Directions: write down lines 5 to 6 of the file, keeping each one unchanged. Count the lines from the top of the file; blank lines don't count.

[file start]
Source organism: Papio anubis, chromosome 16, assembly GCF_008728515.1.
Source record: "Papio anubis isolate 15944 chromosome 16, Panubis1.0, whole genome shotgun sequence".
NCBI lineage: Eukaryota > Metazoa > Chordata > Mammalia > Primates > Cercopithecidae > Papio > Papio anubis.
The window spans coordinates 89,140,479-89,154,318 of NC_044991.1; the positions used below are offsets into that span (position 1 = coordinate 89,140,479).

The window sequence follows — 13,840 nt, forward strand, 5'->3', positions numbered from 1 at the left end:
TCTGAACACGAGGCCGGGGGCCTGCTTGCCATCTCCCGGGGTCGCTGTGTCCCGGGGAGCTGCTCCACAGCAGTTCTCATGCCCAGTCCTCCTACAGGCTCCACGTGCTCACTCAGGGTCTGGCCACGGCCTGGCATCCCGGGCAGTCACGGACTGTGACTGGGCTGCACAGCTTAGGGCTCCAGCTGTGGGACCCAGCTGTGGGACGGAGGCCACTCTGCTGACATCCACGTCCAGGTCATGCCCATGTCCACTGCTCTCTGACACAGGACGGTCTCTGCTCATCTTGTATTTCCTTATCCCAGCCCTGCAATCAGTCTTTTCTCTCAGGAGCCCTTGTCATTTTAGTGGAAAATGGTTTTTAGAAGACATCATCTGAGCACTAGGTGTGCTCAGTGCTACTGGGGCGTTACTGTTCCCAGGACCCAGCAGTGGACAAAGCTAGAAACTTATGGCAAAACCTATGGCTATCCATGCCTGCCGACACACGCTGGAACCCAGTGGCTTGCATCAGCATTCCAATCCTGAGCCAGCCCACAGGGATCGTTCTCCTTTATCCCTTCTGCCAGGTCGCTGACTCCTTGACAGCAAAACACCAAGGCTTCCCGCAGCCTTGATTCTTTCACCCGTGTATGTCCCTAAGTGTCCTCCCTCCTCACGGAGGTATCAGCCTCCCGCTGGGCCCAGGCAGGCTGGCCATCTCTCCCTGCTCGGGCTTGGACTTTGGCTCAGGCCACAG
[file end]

The window sequence follows — 13,840 nt, forward strand, 5'->3', positions numbered from 1 at the left end:
TCTGAACACGAGGCCGGGGGCCTGCTTGCCATCTCCCGGGGTCGCTGTGTCCCGGGGAGCTGCTCCACAGCAGTTCTCATGCCCAGTCCTCCTACAGGCTCCACGTGCTCACTCAGGGTCTGGCCACGGCCTGGCATCCCGGGCAGTCACGGACTGTGACTGGGCTGCACAGCTTAGGGCTCCAGCTGTGGGACCCAGCTGTGGGACGGAGGCCACTCTGCTGACATCCACGTCCAGGTCATGCCCATGTCCACTGCTCTCTGACACAGGACGGTCTCTGCTCATCTTGTATTTCCTTATCCCAGCCCTGCAATCAGTCTTTTCTCTCAGGAGCCCTTGTCATTTTAGTGGAAAATGGTTTTTAGAAGACATCATCTGAGCACTAGGTGTGCTCAGTGCTACTGGGGCGTTACTGTTCCCAGGACCCAGCAGTGGACAAAGCTAGAAACTTATGGCAAAACCTATGGCTATCCATGCCTGCCGACACACGCTGGAACCCAGTGGCTTGCATCAGCATTCCAATCCTGAGCCAGCCCACAGGGATCGTTCTCCTTTATCCCTTCTGCCAGGTCGCTGACTCCTTGACAGCAAAACACCAAGGCTTCCCGCAGCCTTGATTCTTTCACCCGTGTATGTCCCTAAGTGTCCTCCCTCCTCACGGAGGTATCAGCCTCCCGCTGGGCCCAGGCAGGCTGGCCATCTCTCCCTGCTCGGGCTTGGACTTTGGCTCAGGCCACAG